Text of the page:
The Week That Changed the World
During a 1993 interview, former President Richard Nixon said, "I will be known historically for two things": Watergate and China. While the fallout from Watergate is well known, Nixon’s 1972 visit to China, which eased decades of tensions between the United States and China, has remained essentially undocumented until now. Margaret MacMillan, a Canadian historian, brings to life an event that, at the time, seemed remarkable and impossible but that, today, seems inevitable. In narrating Nixon’s visit—from his anxious flight to Beijing, his practice with chopsticks, and his diplomatic negotiations, to his handshake with Mao—MacMillan relies on interviews and newly available documents to show how Nixon’s trip to China, a diplomatic revolution, helped normalize U.S.-Chinese relations. It also indirectly resulted in a thriving Taiwan, an economic boom for China, and the end of the Soviet threat and the Vietnam War.
Random House. 404 pages. $27.95. ISBN: 140006127X
"[I]t is a compelling story, enlivened by her acute eye for detail and her awareness of the importance of anecdote in keeping the story going and the reader’s attention unflagging. … The real gem of her tale is the analysis of Zhou Enlai, who emerges in many ways as the really critical figure, dedicated, sophisticated in the ways of the West, never disloyal to Mao or the Communist Party, but amazingly non-ideological to a degree that Bismarck would have admired." Paul Kennedy
"What makes reading MacMillan all the more worthwhile is our current, moralistic penchant for refusing to talk to countries such as Cuba, Syria and Iran. Nixon and Mao reminds us that sometimes the national interest is best served by maintaining relations with adversaries—even dictatorships we consider utterly repellent." Orville Schell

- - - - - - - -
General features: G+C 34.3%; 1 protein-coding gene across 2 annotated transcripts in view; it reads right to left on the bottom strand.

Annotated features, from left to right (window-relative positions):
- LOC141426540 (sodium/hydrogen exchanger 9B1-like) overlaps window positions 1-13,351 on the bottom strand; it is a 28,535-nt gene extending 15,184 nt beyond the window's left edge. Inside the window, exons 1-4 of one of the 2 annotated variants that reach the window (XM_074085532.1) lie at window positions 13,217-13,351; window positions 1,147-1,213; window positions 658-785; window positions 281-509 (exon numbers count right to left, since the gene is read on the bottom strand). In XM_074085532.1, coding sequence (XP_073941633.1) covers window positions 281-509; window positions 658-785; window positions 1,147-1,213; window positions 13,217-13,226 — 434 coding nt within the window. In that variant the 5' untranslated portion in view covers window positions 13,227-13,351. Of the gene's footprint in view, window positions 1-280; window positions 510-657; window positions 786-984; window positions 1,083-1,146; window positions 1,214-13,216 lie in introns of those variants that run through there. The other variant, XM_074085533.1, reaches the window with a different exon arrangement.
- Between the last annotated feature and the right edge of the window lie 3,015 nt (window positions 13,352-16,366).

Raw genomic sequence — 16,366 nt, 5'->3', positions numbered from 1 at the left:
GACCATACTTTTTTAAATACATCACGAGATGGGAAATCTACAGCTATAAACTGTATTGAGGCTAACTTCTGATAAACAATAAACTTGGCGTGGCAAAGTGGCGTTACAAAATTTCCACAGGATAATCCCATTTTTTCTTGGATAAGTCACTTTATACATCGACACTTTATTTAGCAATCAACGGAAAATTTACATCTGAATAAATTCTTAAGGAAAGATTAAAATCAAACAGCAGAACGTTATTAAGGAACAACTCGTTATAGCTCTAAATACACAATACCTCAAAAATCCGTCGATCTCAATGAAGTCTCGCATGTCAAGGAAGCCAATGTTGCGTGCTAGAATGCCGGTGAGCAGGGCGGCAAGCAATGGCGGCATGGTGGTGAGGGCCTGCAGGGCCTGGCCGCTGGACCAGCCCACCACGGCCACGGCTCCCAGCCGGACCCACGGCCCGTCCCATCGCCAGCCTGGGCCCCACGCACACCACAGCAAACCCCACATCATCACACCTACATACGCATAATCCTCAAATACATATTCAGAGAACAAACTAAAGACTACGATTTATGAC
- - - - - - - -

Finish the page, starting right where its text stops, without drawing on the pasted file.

Chicago Sun Times
"Margaret MacMillan’s engrossing and accessible history, Nixon and Mao, enriches our perspective and understanding of the many-sided characters of these events. … There is too little from the Chinese side beyond the interaction between Mao and Chou." John Cruickshank
Los Angeles Times
"[A]ccomplished historian Margaret MacMillan draws together the colorful strands of the drama, with all its inherent chanciness and tension. MacMillan is strong on diplomacy but weak on Chinese politics; yet she’s a fine writer whose illuminating account shows why it’s no wonder that the trip inspired an entire Western opera and a permanent place in our lexicon, as in ‘It was a Nixon-goes-to-China moment.’" Seth Faison
NY Times Book Review
"Rather than tracing the roots of Sino-American reconciliation to the point at which they intersected, she flashes back to them from within the critical week itself. The intention may be cinematic but the effect is jarring. … Despite its shortcomings, Margaret MacMillan’s new book is the best place to go." John Lewis Gaddis
Margaret MacMillan follows Paris 1919: Six Months That Changed the World ( Mar/Apr 2003) with another tale of a world-changing encounter. She draws parallel narratives of how the two world leaders met in a momentous (if stilted) handshake, and she peppers her analysis with fascinating details, such as what led to Mao’s 1958 decision regarding the offshore islands of Quemoy and Matsu and the American commitment to defend Taiwan. MacMillan’s use of flashback (the narrative begins with Nixon’s trip to Beijing and then moves backward to the months leading up to the flight) confused a few critics, and some wished for more nuanced analyses of Chinese and Soviet politics. Macmillan’s portrayal of key characters, including Henry Kissinger and Chinese Prime Minister Zhou Enlai, stands out. After meeting Mao Zedong, Nixon remarked to him that "history has brought us together." Thirty-five years later, it has brought them to MacMillan’s capable hands.